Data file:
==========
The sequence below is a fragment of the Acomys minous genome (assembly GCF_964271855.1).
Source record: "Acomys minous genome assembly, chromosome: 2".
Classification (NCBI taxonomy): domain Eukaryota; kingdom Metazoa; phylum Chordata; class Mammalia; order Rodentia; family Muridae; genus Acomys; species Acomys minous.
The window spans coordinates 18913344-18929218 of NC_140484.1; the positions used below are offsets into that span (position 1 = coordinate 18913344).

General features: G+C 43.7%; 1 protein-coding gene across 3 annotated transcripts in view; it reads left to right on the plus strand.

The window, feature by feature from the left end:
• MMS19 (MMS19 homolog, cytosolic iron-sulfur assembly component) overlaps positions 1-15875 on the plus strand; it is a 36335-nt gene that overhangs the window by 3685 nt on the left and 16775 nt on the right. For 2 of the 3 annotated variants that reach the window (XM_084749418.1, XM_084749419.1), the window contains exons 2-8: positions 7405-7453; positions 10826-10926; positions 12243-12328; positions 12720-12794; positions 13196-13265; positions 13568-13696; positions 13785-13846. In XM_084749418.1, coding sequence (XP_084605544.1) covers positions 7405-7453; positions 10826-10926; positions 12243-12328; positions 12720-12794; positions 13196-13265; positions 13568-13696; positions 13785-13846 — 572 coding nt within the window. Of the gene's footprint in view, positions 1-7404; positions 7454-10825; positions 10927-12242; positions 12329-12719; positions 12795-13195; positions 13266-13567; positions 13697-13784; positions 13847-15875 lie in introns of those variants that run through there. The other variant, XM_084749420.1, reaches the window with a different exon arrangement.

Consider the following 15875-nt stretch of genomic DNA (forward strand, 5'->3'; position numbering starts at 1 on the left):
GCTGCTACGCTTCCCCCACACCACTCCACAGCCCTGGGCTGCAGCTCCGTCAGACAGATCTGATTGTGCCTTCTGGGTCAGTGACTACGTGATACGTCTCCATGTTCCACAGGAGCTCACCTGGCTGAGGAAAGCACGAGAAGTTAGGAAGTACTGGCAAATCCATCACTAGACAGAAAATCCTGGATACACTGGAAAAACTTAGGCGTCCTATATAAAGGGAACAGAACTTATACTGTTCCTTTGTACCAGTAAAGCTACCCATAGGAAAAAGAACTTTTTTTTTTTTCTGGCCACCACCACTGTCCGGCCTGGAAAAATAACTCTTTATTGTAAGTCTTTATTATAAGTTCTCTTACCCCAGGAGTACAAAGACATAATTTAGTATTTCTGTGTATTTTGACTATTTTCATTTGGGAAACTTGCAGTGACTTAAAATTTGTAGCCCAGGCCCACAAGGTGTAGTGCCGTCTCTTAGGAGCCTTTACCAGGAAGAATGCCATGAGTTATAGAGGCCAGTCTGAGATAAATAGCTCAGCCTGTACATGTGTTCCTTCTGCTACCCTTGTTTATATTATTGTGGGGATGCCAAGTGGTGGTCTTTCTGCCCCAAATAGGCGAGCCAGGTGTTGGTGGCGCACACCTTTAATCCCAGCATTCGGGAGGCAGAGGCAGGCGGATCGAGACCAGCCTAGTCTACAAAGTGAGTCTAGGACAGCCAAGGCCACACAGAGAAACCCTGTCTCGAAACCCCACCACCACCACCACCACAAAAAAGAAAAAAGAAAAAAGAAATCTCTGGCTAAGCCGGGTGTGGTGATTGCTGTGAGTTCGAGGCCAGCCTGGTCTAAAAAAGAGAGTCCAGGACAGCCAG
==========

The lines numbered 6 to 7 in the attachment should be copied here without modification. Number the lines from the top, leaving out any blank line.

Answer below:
The window, feature by feature from the left end:
• MMS19 (MMS19 homolog, cytosolic iron-sulfur assembly component) overlaps positions 1-15875 on the plus strand; it is a 36335-nt gene that overhangs the window by 3685 nt on the left and 16775 nt on the right. For 2 of the 3 annotated variants that reach the window (XM_084749418.1, XM_084749419.1), the window contains exons 2-8: positions 7405-7453; positions 10826-10926; positions 12243-12328; positions 12720-12794; positions 13196-13265; positions 13568-13696; positions 13785-13846. In XM_084749418.1, coding sequence (XP_084605544.1) covers positions 7405-7453; positions 10826-10926; positions 12243-12328; positions 12720-12794; positions 13196-13265; positions 13568-13696; positions 13785-13846 — 572 coding nt within the window. Of the gene's footprint in view, positions 1-7404; positions 7454-10825; positions 10927-12242; positions 12329-12719; positions 12795-13195; positions 13266-13567; positions 13697-13784; positions 13847-15875 lie in introns of those variants that run through there. The other variant, XM_084749420.1, reaches the window with a different exon arrangement.